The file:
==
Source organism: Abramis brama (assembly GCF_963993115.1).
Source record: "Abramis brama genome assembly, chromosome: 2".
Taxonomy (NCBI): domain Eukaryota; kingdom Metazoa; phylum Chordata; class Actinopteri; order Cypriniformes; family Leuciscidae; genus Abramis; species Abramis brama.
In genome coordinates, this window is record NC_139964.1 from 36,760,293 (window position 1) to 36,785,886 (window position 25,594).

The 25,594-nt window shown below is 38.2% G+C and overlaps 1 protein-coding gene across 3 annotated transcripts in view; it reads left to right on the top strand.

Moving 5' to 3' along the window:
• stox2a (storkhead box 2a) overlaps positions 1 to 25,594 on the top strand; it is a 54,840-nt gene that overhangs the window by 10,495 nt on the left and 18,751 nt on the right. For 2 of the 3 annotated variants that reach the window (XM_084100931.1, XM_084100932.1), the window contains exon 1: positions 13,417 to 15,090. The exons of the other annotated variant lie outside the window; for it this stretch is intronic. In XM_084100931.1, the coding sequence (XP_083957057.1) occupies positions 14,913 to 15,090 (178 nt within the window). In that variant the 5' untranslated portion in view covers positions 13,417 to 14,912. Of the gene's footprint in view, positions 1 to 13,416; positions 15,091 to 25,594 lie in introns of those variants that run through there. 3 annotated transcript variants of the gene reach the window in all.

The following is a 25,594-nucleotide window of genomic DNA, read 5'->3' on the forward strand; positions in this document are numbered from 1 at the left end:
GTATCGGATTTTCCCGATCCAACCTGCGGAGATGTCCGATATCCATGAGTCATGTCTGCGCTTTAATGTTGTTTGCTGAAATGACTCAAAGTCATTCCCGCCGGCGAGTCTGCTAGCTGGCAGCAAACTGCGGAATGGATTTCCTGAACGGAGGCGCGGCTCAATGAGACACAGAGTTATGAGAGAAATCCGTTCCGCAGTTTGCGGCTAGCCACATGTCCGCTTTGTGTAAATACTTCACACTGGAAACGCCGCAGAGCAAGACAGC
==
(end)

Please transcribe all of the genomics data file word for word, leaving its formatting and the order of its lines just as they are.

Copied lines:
Source organism: Abramis brama (assembly GCF_963993115.1).
Source record: "Abramis brama genome assembly, chromosome: 2".
Taxonomy (NCBI): domain Eukaryota; kingdom Metazoa; phylum Chordata; class Actinopteri; order Cypriniformes; family Leuciscidae; genus Abramis; species Abramis brama.
In genome coordinates, this window is record NC_139964.1 from 36,760,293 (window position 1) to 36,785,886 (window position 25,594).

The 25,594-nt window shown below is 38.2% G+C and overlaps 1 protein-coding gene across 3 annotated transcripts in view; it reads left to right on the top strand.

Moving 5' to 3' along the window:
• stox2a (storkhead box 2a) overlaps positions 1 to 25,594 on the top strand; it is a 54,840-nt gene that overhangs the window by 10,495 nt on the left and 18,751 nt on the right. For 2 of the 3 annotated variants that reach the window (XM_084100931.1, XM_084100932.1), the window contains exon 1: positions 13,417 to 15,090. The exons of the other annotated variant lie outside the window; for it this stretch is intronic. In XM_084100931.1, the coding sequence (XP_083957057.1) occupies positions 14,913 to 15,090 (178 nt within the window). In that variant the 5' untranslated portion in view covers positions 13,417 to 14,912. Of the gene's footprint in view, positions 1 to 13,416; positions 15,091 to 25,594 lie in introns of those variants that run through there. 3 annotated transcript variants of the gene reach the window in all.

The following is a 25,594-nucleotide window of genomic DNA, read 5'->3' on the forward strand; positions in this document are numbered from 1 at the left end:
GTATCGGATTTTCCCGATCCAACCTGCGGAGATGTCCGATATCCATGAGTCATGTCTGCGCTTTAATGTTGTTTGCTGAAATGACTCAAAGTCATTCCCGCCGGCGAGTCTGCTAGCTGGCAGCAAACTGCGGAATGGATTTCCTGAACGGAGGCGCGGCTCAATGAGACACAGAGTTATGAGAGAAATCCGTTCCGCAGTTTGCGGCTAGCCACATGTCCGCTTTGTGTAAATACTTCACACTGGAAACGCCGCAGAGCAAGACAGC